Man Facing Second-Degree Murder Charge Takes the Stand

May 03, 2019 07:54 PM

All of the evidence has now been presented in the trial of 26-year-old Alexander Weiss. Weiss faces one count of Second-Degree-Murder in the shooting death of 17-year-old Muhammad Rahim after a minor car crash.

Friday, Weiss took the stand in his defense, but before he did, a forensic scientist with the B-C-A testified about the physical evidence. 

She received a swab from Weiss’s face where he claims he was spat on by Rahim but the DNA found on the swab only matched Weiss himself.

Then it was Weiss’s turn to take the stand. 

Before describing the events that night, he told jurors about obtaining his permit to carry. He said he followed standard procedures and trained at Coyote Creek in Rochester. He said his desire to get a gun came from feeling unsafe. He said he witnessed drug activity at his apartment building, and a dozen fights at RCTC, which he was not involved in.

Weiss said his car had multiple bumper stickers, including one that said gun control means hitting your target.

After a minor collision the morning of January 14, 2018, Weiss said both he and the passenger in the car Rahim was driving got out.

Weiss said he told the passenger he would call the police, but his phone was in the car. Weiss said the passenger was yelling threats like “I’ll make you pay” and “I’ll kill you.”

Weiss described feeling extremely frightened so he grabbed his phone and gun from his car, which he said was left on with the driver’s door open. He said when he turned around the passenger was right there and threatening him.

Weiss said the passenger continued to approach him, so Weiss put the gun in his front pocket. He said the passenger became erratic, so Weiss held the gun at his side and yelled: “Stop I have a gun”. He said Rahim then got out of the car and walked toward him. Weiss said he had trouble calling 911 because he was wearing gloves and couldn’t retreat because his options were blocked.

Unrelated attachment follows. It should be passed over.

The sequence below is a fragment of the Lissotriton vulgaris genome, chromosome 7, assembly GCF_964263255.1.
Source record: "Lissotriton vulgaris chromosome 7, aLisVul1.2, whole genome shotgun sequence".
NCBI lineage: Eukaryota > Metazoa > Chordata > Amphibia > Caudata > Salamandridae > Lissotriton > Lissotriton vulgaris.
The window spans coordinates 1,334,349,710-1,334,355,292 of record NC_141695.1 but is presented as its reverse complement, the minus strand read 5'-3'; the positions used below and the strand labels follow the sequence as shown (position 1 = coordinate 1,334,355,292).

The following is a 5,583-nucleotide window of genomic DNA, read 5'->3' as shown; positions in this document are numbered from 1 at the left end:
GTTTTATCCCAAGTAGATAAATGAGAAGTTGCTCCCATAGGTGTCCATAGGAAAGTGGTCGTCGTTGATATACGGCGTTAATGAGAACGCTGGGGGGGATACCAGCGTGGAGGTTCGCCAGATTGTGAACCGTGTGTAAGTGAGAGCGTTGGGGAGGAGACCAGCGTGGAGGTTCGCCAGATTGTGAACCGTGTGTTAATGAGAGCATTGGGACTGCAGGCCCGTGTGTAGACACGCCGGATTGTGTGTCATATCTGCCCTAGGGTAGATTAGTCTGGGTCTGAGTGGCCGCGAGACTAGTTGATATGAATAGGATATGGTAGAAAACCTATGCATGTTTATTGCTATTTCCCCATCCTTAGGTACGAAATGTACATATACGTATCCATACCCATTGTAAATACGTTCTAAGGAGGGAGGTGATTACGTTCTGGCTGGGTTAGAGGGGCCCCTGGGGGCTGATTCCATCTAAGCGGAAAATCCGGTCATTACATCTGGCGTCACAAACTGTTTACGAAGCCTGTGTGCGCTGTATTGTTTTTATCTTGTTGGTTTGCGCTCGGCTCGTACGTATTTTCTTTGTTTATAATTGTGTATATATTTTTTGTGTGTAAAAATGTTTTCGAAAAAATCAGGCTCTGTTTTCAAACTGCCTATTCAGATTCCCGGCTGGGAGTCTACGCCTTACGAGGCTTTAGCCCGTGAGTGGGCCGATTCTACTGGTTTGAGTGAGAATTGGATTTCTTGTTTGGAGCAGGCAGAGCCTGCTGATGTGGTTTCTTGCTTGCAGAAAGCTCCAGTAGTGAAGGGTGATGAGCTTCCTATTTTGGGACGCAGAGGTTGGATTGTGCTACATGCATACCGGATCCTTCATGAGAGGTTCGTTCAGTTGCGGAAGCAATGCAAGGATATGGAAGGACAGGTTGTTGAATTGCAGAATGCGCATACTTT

He claims Rahim spit on his face and continued threatening him and reached for Weiss’s gun, making contact. Weiss said he shot Rahim once in the torso and was “devastated” when he learned during questioning by police that Rahim had died. A video camera captured footage of Weiss putting his head in his hands and crying after being told Rahim was dead.

Weiss said he knew the hollow-point bullets he used were designed to expand on impact to cause maximum damage to a human being. He acknowledged that he was taught that deadly force includes shooting at a person and that he was taught in Minnesota there is a duty to retreat.

During his cross-examination, Weiss said he had reason to fear the other passengers in Rahim’s car. In addition to the passenger that confronted Weiss, there were two female teenagers in the backseat of the car Rahim was driving. Weiss said he had a vision of being knocked out by Rahim or the passenger and that the girls would kick him while he was on the ground. He said during firearm training he was taught to think about all future possibilities, and that he was one against four.

The trial will reconvene at 1 p.m. on Monday. The judge will make his final instructions and the attorneys will give their closing arguments. 


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